Managing Right To Work Checks & Visa Status During The COVID-19 Pandemic


In the current context of coronavirus (COVID-19), businesses have had to become agile in their approach to almost every operational process. Right to work checks are no exception to this, and the obligation for employers to undertake thorough and rigorous checks has not gone away; it has simply been temporarily adapted. For further information on these temporary changes and how to conduct right to work checks during the pandemic, read on.

Current lockdown and social distancing measures have had a dramatic impact on businesses large and small, but for some employers the need to continue hiring new talent has not gone away. Nor, for that matter, has the need to comply with laws relating to immigration, visa and work permit regulations. The usual rules and procedures relating to employers’ responsibilities regarding right to work checks are outlined in our regularly featured blog. However, current COVID-19 restrictions on working practices and general movement have led to some temporary amendments to these procedures, as outlined below.

Right to work checks – temporary changes during COVID-19

Due diligence must still be observed in relation to right to work checks (and records) both for existing (non-EU) employees, and newcomers to your organisation. It remains an offence to knowingly employ anyone who does not have the right to work in the UK. 

As of 30 March 2020, the following temporary changes have been made, in order to make it possible for employers to meet their obligations in ensuring right to work checks are carried out:

  • Job applicants and existing workers can send scanned documents or a photo of documents for checks using email or a mobile app, rather than sending originals
  • Upon receipt of the above, you should arrange a video call with the worker – ask them to hold up the original documents to the camera and check them against the digital copy of the documents
  • Record the date you made the check and mark it as “adjusted check undertaken on [insert date] due to COVID-19” 
  • If the worker has a current Biometric Residence Permit or Biometric Residence Card or status under the EU Settlement Scheme you can use the online right to work checking service while doing a video call – the applicant must give you permission to view their details
  • In the event that a prospective or existing employee cannot provide any of the accepted documents, employers must contact the Home Office Employer Checking Service. If the person has a right to work, the Employer Checking Service will send you a ‘Positive Verification Notice’. This provides you with a statutory excuse for 6 months from the date in the notice.
  • Within 8 weeks after COVID-19 restrictions are lifted you will be asked to carry out retrospective checks on existing employees who started working for you during these measures or required a follow-up right to work check during these measures. You should mark this check: “the individual’s contract commenced on [insert date]. The prescribed right to work check was undertaken on [insert date] due to COVID-19.” Should these retrospective checks point to the fact that your employee does not have permission to be in the UK you must end their employment. Provided that you have followed the above outlined process, there will be no enforcement placed upon you by the Home Office.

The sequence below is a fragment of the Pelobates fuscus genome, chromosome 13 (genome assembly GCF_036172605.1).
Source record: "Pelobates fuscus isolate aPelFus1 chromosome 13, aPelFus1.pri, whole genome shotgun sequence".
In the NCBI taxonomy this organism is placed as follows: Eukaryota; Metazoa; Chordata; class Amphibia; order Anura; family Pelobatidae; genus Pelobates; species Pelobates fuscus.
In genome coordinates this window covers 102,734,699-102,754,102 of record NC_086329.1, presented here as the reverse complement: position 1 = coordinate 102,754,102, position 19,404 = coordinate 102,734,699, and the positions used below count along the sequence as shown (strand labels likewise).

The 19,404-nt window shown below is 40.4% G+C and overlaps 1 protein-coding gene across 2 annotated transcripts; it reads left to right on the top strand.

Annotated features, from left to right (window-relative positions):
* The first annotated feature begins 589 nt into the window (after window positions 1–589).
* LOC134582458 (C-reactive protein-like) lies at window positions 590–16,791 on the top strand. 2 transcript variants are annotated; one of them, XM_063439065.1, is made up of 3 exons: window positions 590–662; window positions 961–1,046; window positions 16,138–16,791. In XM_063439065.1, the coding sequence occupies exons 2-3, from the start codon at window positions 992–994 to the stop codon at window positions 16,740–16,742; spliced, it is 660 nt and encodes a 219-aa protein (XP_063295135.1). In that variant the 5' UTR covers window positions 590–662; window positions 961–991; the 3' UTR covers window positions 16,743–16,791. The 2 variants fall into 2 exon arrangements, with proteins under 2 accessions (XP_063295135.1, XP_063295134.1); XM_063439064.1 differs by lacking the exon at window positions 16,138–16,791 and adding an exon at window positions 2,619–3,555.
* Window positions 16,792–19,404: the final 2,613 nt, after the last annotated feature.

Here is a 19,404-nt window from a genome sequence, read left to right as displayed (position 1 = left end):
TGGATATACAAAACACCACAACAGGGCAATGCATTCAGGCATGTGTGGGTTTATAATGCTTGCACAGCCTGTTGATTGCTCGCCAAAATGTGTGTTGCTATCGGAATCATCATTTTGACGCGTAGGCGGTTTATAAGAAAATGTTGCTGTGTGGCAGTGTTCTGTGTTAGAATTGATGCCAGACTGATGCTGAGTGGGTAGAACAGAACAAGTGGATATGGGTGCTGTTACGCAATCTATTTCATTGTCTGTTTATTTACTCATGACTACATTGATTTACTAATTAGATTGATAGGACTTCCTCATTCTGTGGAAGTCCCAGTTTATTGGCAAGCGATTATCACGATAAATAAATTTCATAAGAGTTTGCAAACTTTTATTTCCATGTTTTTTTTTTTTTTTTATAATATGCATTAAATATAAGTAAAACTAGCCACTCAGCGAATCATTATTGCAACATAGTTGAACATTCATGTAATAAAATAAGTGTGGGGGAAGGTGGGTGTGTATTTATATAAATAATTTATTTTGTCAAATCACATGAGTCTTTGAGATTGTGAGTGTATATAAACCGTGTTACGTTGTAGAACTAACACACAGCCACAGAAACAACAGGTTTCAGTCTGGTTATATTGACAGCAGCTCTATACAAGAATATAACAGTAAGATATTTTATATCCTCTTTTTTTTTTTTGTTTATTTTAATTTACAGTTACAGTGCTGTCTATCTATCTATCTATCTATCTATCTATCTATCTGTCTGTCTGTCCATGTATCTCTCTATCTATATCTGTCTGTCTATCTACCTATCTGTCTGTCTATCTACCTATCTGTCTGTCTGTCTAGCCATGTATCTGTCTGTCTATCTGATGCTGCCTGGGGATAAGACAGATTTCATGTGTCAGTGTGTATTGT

Visa expiries & renewals – temporary changes during COVID-19

In response to the current COVID-19 measures, the government has announced special dispensation for anyone currently in the UK whose leave to remain expires between 24th January 2020 and 31st May 2020, and who is unable to leave the UK due to travel restrictions of self-isolation as a result of COVID-19. In such cases, individuals will be eligible to remain in the UK until 31st May 2020 and will not be regarded as an overstayer or suffer any penalty as a result.

Where the above applies and the individual had not planned to remain in the UK beyond their current visa limitation, they are required to update their records with the Coronavirus Immigration Team.

However, for those affected individuals who had intended to apply for a long-term UK visa, applications may be made online from within the UK (rather than from the home country) until 31st May 2020, albeit that the same requirements for eligibility will need to be met, the usual charges and fees will apply, and the existing terms of the current visa will apply until a decision has been made regarding the long term application. This includes those whose leave has already been automatically extended to 31 May 2020.

Further support

Our HR specialists are on hand to help if you have any doubts or queries regarding right to work checks.

We can also offer a self-service solution via our hosted HR platform, which processes checks via secure government gateways, is ISO27001 compliant and stores all the relevant paperwork and supporting documentation which you need to retain in order to demonstrate compliance.

Our fees are accessible for SMEs and you’ll have peace of mind knowing your compliance is managed quickly and effectively. If you would like to hear more, please get in touch and speak to one of our HR specialists.

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